Barrel Rifling 101: Types, Twist Rates, and More

by Tom Moore

March 11, 2022

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Barrel rifling is an important concept for shooters to fully understand and apply in their training. It affects the accuracy of your shots, as well as helps you to choose the right barrel based on the desired ammunition or ammunition weight.

By exploring what barrel rifling is, twist rates and more, you’ll be able to make better decisions and gain more confidence in your journey with safe and effective firearms training. To do this, we’ll help explain what rifling is, why it’s important and what things you should think about.

With that, let’s begin.

What is Rifling

Barrel rifling is the spiral grooves inside the barrel of a firearm that causes the bullet to spin. This spin imparts a gyroscopic stability to the projectile, which in turn improves the bullet’s accuracy.

As mentioned above, we want to stabilize our bullet by spinning it as it leaves our barrel to help it fly as smooth as possible for as long as possible. By doing this, the bullet becomes much more accurate. Think of an NFL quarterback throwing a tight spiral, instead of a floppy ball.

Stabilized Flight

The History of Rifling: When Man Missed a LOT

Before we had rifling inspired barrels in our firearms that we mostly use today, we had the musket. Muskets were a smooth bore, large caliber weapon using ball-shaped ammunition fired at relatively low velocity. Due to this, they were very inaccurate and people generally missed.

Germans changed all of this when August Kotter introduced Rifling at the end of the 14th century. There are a few dates that get thrown around when it comes to the origins of rifling, but it wasn’t until around the nineteenth century that rifling started to become a common addition to the process. The process has been continually improved, to what we have today. 

Different Types of Rifling

There are two main types of rifling, standard and polygonal.

Types of Rifling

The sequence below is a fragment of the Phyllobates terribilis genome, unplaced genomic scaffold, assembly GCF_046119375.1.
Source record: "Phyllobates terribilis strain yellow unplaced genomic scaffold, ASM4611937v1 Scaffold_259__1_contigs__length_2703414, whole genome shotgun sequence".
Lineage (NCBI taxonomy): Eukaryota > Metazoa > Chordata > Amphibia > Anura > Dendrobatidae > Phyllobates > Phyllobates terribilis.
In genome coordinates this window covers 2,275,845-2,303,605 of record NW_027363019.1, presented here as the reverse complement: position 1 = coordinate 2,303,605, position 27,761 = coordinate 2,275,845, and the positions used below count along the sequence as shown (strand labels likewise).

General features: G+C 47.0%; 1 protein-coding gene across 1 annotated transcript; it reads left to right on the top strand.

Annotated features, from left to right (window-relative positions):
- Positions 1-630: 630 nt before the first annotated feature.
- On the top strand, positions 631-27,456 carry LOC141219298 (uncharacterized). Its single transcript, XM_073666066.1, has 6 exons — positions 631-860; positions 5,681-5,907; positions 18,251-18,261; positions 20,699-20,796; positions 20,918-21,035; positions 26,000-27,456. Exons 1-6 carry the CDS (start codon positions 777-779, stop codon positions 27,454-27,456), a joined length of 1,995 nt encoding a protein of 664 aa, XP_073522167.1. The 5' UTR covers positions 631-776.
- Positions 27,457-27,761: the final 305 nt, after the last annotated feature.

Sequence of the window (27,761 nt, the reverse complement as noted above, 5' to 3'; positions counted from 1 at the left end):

Standard rifling is a series of alternating high and low spots, called lands and grooves, whereas polygonal rifling has less pronounced hills and valleys and is in the shape of a polygon.

In order for rifling to work, the inside of the barrel needs to be small enough in diameter that the bullet must be deformed slightly in order to pass through the barrel. The fit is so tight that a bullet which is stuck in a barrel can not be pushed out by hand. So, as the bullet pushes forward, the grooves are scraping along the bullet and give it its twist.

Polygonal rifling is usually found in pistol barrels only, and is less common in rifles. Some extremely high-end precision rifles can be found with polygonal bores.

Barrel Twist Rates: Why They’re Important

As you learned above, rifling is the act of twisting or spinning the bullet as it travels through the barrel of the firearm. If the amount of spin is just right, then a bullet can travel an optimal amount of distance, in an accurate manner.

Stable Projectile

However, if the spin is too great or too little for that particular bullet, the bullet can start to tumble at a certain point in its trajectory, like you see below.

Unstable Projectile

Therefore, it’s very important that the amount of twist created by the barrel’s rifling is adequate for the type of ammo you use with that firearm.

Therefore, an important aspect to know about your barrel is its Twist Rate. This is measured by how many inches a bullet needs to travel in order to make a complete revolution. Different rifles will have different twist rates as faster and slower twists are required to stabilize different weight, size, and speed bullets. You can find the barrel twist rate listed as one of the specifications for the firearm, as well as sometimes stamped on the barrel.

Looking at a firearms specification sheet, you’ll be able to locate the twist rate of that rifle. A twist rate of a barrel is denoted as “1:x” where “x” is the number of inches required for one full revolution of the bullet. Some examples of twist rates can be seen below.

Tikka T3x TAC A16.5 Creedmoor1:8
Remington 700.3081:12
Ruger Precision Rifle.22LR1:16
S&W M&P AR-155.561:9